Until one day wandering around Florence he was looking at Michaelangelo’s statue of David – remembering how the artist had decided to enlarge the size of the joints slightly so that the eyes fluidly fell over the streamlined image. He recalls, ‘I turned myself upside down – remembering my body-building days – and I suddenly got gravity in that moment.’ He went running back to Diane and she just said ‘great now let’s move on.’

‘‘From that moment my practice changed, my spine moved differently.’ And they became friends. Carter would invite Diane back to teach in his ‘Natural Bodies’ studio in Brighton, but not for long as the flock of fans became too oppressive.

‘As a child I was always a bit quiet – contemplating more. I wasn’t strange but I was the black sheep of the family.’ He embraced the punk era, dying his hair and dressing – ‘because this was a way of expressing and being different – the dyed hair, the clothes.’ But all the time he was still training – and would be the designated driver when his friends went to gigs. ‘I wouldn’t drink, always enjoy the gigs and wake up in the mornings feeling OK while everyone else was still in bed till midday.’

He has his father to thank for the training discipline and disciplined athletic role model that would mold his approach. ‘I was always training through my teens and my father got me into cycling.’ It was his cycling coach who taught him about the elasticity in the body. ‘Stretching was called elasticity training, which was interesting.’

‘My dad is still an athlete now at 81 – he’s a world class runner.’

When Gary and Sharon – his half-Brazilian beautiful partner, also a yoga teacher, went out to Brazil to visit some of Sharon’s family, his father came too and ran gold in the World Championship 200 meters at 76 years old.

‘He ran a 14 second 100 meters and my brother and I can only just about keep up with him today. He has this elegance and grace in his running and when he’s not stressed and competing he runs like a cat. If he has a little bit of stress about the event he runs tight and I coach him a little bit with that and show him all these fascia ideas and all he needs to do is listen to it once and takes it in.’

Gary and his father still train together even now: and his influence and gentle, patient approach to the body is an abiding principle they live by: ‘When he was younger he trained barefoot on cinder tracks, so he understands the quality of feel.’  

After a devastating cycling accident in his early 20s the only thing Gary could do was static training and a friend gave him a paperback: Education of a Body Builder by Arnold Schwarzenegger. ‘He was 25 and he’d just retired as the world’s greatest body builder.’ His thing was training the whole body, adapting and changing it, so if he had to grow a certain area, he would have to train his calves to match the look.

‘They were sculpting their body. So your eye fell over their body image there was nothing that was abrupt or aggressive in how it looked. It flowed. But nowadays they don’t train like that. They try and get as big as they possibly can. There can be some horrific injuries and then they can take steroids to recover quicker and then they get injured but they can go outside of their pain barrier and of course the pain barrier is there to stop you.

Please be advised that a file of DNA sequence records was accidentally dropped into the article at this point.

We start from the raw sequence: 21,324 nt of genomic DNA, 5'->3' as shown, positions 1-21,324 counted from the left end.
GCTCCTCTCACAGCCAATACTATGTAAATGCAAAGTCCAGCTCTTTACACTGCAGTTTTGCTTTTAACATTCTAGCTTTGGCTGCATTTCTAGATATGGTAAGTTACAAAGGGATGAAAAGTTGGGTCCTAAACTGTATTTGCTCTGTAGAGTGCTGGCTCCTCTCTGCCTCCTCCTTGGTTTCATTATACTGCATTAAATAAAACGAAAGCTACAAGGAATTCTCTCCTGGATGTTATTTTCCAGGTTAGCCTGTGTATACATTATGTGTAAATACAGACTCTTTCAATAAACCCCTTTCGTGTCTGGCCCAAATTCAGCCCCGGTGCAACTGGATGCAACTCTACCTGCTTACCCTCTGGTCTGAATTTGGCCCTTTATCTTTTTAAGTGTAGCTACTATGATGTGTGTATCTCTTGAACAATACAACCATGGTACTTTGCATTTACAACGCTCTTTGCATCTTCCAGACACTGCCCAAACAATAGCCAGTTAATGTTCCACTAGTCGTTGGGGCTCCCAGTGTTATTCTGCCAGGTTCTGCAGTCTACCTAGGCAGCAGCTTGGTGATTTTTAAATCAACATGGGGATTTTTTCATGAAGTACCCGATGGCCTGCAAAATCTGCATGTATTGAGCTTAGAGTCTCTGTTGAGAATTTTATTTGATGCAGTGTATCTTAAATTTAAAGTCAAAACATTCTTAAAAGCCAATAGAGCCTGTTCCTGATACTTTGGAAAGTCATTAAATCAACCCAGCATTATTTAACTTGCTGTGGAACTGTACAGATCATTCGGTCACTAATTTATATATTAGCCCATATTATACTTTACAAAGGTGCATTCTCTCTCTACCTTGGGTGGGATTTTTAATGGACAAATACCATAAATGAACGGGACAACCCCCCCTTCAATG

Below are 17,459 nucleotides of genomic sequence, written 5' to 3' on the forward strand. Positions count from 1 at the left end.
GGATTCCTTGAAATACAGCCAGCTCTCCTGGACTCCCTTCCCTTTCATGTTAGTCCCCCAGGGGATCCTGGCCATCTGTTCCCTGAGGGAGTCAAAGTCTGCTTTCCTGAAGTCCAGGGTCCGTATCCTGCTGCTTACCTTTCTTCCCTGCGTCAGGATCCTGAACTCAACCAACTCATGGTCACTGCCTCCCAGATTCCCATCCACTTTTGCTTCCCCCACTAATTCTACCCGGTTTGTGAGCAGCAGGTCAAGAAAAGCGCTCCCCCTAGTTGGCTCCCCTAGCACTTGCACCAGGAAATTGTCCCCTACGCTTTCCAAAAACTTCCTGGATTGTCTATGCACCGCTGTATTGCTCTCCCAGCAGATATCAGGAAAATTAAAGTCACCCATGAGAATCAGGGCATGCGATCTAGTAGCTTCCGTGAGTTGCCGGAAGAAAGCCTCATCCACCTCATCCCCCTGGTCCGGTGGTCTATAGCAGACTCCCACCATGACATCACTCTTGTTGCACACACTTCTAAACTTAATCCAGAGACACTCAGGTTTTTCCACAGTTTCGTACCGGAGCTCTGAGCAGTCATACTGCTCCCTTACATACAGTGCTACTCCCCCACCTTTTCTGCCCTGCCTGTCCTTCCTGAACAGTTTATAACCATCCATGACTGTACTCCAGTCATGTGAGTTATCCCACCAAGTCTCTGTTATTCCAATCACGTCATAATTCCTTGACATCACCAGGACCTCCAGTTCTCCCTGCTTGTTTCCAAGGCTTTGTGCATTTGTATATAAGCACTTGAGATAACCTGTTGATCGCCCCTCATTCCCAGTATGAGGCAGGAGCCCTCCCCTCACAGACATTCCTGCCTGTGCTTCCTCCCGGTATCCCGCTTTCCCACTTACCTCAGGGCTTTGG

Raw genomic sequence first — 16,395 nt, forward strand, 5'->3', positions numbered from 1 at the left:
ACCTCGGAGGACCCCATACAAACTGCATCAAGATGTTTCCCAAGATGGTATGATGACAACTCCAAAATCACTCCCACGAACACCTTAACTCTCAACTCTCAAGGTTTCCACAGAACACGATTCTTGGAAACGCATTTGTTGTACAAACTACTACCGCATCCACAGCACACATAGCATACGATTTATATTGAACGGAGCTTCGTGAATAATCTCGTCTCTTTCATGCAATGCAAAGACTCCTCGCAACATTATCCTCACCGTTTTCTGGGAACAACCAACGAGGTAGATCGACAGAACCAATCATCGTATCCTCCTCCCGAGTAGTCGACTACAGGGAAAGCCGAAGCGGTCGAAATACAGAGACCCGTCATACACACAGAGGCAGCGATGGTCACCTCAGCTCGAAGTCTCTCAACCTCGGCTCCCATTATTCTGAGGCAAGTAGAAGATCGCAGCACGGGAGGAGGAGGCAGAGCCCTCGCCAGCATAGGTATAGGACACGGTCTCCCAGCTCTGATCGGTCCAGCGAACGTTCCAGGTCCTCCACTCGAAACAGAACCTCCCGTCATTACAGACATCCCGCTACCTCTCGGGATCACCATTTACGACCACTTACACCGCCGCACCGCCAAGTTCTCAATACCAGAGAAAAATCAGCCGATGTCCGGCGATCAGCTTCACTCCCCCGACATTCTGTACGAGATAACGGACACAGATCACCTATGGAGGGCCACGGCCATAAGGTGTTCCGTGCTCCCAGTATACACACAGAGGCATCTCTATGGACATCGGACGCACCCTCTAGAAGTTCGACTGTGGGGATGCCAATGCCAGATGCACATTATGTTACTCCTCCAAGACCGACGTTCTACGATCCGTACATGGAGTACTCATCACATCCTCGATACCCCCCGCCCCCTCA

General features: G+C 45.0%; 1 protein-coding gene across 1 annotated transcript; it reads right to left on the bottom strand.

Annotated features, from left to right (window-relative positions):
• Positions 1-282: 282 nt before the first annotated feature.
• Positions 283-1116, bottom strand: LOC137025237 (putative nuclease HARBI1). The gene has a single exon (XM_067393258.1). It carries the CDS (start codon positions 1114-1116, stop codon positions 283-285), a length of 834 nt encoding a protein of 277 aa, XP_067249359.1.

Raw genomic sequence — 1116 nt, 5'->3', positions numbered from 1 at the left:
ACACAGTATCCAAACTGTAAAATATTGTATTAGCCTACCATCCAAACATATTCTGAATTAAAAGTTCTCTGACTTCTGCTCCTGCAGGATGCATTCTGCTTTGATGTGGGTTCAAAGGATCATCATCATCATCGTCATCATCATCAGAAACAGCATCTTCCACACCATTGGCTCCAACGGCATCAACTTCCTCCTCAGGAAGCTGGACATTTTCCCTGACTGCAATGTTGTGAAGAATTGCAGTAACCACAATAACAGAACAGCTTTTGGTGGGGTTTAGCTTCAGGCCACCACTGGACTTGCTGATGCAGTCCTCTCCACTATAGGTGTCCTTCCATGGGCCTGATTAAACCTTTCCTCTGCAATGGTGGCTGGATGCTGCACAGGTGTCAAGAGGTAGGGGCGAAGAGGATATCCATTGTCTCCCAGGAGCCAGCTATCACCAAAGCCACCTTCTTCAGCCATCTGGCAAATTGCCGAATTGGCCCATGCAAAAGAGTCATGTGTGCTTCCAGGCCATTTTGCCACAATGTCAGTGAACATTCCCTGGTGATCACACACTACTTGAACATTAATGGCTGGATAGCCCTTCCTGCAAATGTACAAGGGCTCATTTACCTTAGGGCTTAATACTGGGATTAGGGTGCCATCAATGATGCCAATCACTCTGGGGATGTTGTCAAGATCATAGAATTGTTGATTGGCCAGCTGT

‘Pain should be telling you to not go here because I will break and if you go past that point they are then surprised they get an injury. Those body builders hardly got injuries because they were working intelligently with their bodies and that is how I learnt.’

Recently when he bought his father onto one of his anatomy courses to talk about the quality of his 40 years of physical training, one of the Ashtanga teachers asked him about his injuries. His father said: ‘I pulled my back once and I had a hamstring strain and a calf strain. That’s it.’ This guy said that was just one Ashtanga session for him.

We talk about the recurring injuries appearing increasingly in students: ‘This is what I call yoga ‘insanity’. Insanity is defined as doing the same thing again and again – hoping to get a different result!’

In class Carter clearly still enjoys his job: ‘Apparently we only learn three new things an hour – think about a group of 20 that’s a lot of learning because we don’t all learn the same thing each which is really interesting.’

What he doesn’t enjoy so much is a new impatience students have to achieve results quickly with little effort. ‘People want to get everything right now but there is a contradiction in that because everyone is talking about being in the here and now but how can it be the end game because the body will keep unraveling at the stage you are at?’

Of all the teachers, colleagues, influences through his life investigating movement and the body, Carter constantly references and honours those who help him along the way: his father, the body builders: Vince Torondo ‘all the methods without the drugs’; Len Sales ‘taught me how a good studio was run – somewhere you wanted to be’; Vick Strong ‘the Brian Clough of the body building world’, Carl Lloyd with whom he set up his Natural Bodies studio in Brighton; Tom Mayers; Peter Blackaby; John Sturke; Diane Long; Mary Stewart 'a fearsome Iyengar teacher'; Sophie Hoare; and the scientists: Tod Garcia and Julian Bacon.

Despite this role call of influential trainers, teachers and scientists, Carter says seriously: ‘The bodies in the lab are my teachers now.’ He pays them respect in true yogi tradition. Adding as an afterthought, with a trademark twinkle in his eye, ‘As Vanda always said: we are our own best teachers.’


Gary Carter will be teaching at The London Yoga Festival is 13th-14th October 2018 in central London, W1. 

Miranda Taylor is a mother, writer and yoga therapist working privately in west London. She trained as a journalist in Paris with the International Herald Tribune, went on to be the editor of two travel magazines, Traveller and Geographical, before giving up full-time office work to look after two growing kids and train as a Yoga Therapist.

Miranda can be contacted on email: or mobile: 07803609445.

© Miranda Taylor